Kananaskis Sour Gas Proposal Suffers One More Setback
March 7, 2012
Construction of Suncor Energy’s ill-fated Sullivan sour gas development in Kananaskis Country seems unlikely to begin any time soon, even though it is nearly two years since the company’s predecessor Petro Canada received approval from the Energy Resource Conservation Board (ERCB). The latest setback to the development is a successful legal appeal by the Stoney Indian band.
Back in June 2010, despite widespread public opposition, ERCB granted Suncor permission to drill 11 sour gas wells and build 37 km of pipeline across a swathe of relatively pristine Kananaskis Country land. The pipeline would cross the Eden Valley Reserve, and the implications for reserve residents were startling. One of the fifteen “conditions” attached to the approval read “The Board requires Petro-Canada to assess each residence of the Eden Valley Reserve for its suitability for sheltering in place and to identify and upgrade at least one room in each residence to make it suitable for sheltering in place.” Imagine how you would feel if that condition were applied to your house and your neighbourhood!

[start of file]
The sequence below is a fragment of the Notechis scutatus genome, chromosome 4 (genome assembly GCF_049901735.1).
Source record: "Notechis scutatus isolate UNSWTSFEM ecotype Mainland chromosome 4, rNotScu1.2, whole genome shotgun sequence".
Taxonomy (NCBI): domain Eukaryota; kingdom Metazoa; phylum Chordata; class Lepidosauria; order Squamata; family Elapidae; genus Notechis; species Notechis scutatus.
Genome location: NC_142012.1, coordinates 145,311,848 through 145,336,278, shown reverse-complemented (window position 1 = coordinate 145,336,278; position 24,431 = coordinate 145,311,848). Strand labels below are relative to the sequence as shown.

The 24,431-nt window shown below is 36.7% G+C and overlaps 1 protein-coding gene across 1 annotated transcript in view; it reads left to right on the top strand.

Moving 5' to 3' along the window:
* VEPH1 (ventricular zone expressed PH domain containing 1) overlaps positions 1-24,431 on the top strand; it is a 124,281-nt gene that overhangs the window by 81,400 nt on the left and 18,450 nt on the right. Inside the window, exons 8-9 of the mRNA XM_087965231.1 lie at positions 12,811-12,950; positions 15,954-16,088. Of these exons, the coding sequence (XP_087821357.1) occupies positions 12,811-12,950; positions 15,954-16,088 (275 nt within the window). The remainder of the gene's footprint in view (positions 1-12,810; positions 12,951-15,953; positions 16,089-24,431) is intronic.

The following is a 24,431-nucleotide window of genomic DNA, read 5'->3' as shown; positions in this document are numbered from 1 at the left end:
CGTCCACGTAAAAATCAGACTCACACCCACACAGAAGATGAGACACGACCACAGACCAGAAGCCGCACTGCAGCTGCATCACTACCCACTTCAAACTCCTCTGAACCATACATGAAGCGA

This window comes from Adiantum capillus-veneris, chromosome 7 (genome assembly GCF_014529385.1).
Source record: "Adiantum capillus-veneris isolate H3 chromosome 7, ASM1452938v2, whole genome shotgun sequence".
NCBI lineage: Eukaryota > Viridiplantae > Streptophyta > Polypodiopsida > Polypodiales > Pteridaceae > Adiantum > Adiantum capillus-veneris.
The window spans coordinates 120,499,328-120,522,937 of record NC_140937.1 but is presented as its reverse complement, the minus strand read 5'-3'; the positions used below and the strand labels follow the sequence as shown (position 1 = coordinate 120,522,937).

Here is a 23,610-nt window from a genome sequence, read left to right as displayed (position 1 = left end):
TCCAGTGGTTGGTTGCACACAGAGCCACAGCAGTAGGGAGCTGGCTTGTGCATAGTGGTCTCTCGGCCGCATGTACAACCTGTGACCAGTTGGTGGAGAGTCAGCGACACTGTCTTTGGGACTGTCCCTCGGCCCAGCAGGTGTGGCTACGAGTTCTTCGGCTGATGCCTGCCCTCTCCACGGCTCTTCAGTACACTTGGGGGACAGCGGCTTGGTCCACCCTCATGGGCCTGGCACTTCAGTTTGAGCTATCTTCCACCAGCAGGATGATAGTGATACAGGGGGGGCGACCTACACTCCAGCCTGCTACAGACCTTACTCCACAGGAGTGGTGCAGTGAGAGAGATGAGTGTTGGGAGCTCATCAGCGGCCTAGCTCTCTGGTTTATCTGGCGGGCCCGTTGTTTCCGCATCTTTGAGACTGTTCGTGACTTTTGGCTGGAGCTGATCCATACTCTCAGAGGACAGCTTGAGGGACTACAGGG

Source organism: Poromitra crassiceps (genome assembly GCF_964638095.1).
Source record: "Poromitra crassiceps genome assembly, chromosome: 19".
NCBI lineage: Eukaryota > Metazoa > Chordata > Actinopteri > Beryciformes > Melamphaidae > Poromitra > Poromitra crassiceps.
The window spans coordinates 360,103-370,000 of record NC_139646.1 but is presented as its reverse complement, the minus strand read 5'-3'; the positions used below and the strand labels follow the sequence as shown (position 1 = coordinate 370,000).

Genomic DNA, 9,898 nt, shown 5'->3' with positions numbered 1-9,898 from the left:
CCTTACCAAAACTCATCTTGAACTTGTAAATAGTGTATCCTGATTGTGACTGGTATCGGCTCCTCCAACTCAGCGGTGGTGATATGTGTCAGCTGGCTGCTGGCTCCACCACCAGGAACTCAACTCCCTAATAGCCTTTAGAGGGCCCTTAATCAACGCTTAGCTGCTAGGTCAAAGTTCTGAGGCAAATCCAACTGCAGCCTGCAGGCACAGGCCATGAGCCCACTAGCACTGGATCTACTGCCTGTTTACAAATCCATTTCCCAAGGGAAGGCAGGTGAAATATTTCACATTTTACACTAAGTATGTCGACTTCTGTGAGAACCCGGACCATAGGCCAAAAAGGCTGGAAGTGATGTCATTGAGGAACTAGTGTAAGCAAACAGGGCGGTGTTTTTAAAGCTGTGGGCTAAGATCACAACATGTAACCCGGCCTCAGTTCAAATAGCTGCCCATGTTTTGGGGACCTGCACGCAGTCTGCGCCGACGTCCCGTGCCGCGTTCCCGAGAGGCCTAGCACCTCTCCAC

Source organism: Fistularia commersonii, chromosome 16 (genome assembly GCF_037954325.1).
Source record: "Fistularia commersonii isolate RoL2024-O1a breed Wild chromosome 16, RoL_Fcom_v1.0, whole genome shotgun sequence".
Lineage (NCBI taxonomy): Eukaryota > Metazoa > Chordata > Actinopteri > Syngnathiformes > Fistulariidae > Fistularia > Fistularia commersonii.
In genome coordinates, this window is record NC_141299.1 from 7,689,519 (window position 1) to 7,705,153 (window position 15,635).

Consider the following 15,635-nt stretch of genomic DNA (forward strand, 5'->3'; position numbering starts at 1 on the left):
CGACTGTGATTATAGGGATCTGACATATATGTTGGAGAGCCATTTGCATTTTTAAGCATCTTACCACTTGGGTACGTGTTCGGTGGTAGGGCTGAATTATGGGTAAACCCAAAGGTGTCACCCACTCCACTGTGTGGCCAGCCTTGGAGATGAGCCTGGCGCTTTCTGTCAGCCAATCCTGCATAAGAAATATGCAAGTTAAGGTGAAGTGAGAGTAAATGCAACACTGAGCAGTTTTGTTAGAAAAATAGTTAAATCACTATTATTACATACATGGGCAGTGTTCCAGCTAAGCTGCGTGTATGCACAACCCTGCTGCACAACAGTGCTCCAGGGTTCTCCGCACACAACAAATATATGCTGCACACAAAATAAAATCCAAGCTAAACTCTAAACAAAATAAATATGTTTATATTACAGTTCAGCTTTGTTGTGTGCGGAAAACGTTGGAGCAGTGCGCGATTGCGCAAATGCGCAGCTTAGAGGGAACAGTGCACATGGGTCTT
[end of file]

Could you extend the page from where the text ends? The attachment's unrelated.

In its original approval, ERCB decided not to classify the Eden Valley as an “urban centre.” Setback requirements for sour gas developments are considerably less stringent for communities not defined as urban centres, and this was the basis for the Stoney Indian band’s appeal to the Alberta Court of Appeal. The Court seemed to agree wholeheartedly with the band. “In our view, the board did not exercise discretion in a justifiable, transparent or intelligible way,” the court found . “Its decision not to qualify the reserve as an urban centre falls outside of the range of acceptable and rational outcomes that are defensible in respect of the facts and law.”